While the approaches outlined above may provide compliant methods of structuring a travel benefit based on federal law, one acknowledged the risk of any approach discussed above is that it also relies significantly on sub-regulatory guidance from the IRS and DOL. The Biden Administration (or a new administration) in Washington could change views on many of the issues above, which could significantly alter the analysis. An additional acknowledged risk is the ever-changing state law landscape and the willingness of local and state prosecutors to take varying approaches on the enforcement of laws that prohibit the “funding” of abortion. Employers will need to exercise caution and consult carefully with benefits counsel to keep abreast of these developments.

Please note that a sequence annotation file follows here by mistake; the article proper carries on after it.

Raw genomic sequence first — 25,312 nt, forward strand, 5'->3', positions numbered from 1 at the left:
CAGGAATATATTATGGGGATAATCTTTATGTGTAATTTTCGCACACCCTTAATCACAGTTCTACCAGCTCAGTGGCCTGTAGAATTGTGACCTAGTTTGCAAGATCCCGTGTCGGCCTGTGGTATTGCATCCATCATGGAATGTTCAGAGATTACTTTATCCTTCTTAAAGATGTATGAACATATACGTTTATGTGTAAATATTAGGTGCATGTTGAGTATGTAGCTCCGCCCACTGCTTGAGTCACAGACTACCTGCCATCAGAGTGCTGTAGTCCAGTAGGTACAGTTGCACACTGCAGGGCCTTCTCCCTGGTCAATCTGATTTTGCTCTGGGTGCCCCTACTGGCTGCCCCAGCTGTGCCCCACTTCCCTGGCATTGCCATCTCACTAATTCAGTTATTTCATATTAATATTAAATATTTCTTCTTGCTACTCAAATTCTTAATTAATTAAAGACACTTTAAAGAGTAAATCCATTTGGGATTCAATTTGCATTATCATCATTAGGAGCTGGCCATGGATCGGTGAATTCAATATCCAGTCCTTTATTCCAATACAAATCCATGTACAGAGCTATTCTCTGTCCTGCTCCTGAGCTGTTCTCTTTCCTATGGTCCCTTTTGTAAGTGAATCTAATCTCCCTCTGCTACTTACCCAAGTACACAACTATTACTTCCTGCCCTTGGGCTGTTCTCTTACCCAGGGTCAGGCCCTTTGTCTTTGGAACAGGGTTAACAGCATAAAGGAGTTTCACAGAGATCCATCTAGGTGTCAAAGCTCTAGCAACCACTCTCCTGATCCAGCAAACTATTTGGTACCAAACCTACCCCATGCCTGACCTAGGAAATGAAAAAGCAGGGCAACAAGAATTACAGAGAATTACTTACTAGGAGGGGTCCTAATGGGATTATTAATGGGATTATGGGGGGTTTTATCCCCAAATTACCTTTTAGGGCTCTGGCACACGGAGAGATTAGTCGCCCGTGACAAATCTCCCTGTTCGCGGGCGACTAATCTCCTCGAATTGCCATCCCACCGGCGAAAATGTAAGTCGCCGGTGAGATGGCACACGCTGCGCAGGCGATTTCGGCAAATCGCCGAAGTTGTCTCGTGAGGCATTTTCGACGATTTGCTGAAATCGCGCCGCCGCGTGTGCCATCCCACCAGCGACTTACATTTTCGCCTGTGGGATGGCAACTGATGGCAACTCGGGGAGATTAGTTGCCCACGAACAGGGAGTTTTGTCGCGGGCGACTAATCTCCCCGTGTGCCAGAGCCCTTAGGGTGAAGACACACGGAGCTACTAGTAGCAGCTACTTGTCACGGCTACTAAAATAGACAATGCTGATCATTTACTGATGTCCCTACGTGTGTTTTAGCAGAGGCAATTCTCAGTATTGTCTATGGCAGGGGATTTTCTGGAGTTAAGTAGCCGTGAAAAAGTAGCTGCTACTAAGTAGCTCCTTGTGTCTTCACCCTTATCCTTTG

The Dickinson Wright Employee Benefits and Executive Compensation Group has been and will continue to monitor the impact of these issues as they evolve to advise clients on methods for responding to this changing landscape.

See part 1 of our “Reproductive Healthcare Issues for Employers series: May Abortions be Reimbursed on a Tax-Free Basis from a Health Flexible Spending Account, a Health Reimbursement Arrangement, or a Health Spending Account?

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About the Author:

Eric W. Gregory is a Member of Dickinson Wright’s Troy office, where he assists clients in all areas of employee benefits law, including qualified retirement plans, welfare plans, and nonqualified compensation programs. Eric can be reached at 248-433-7669 or , and you can visit his bio here.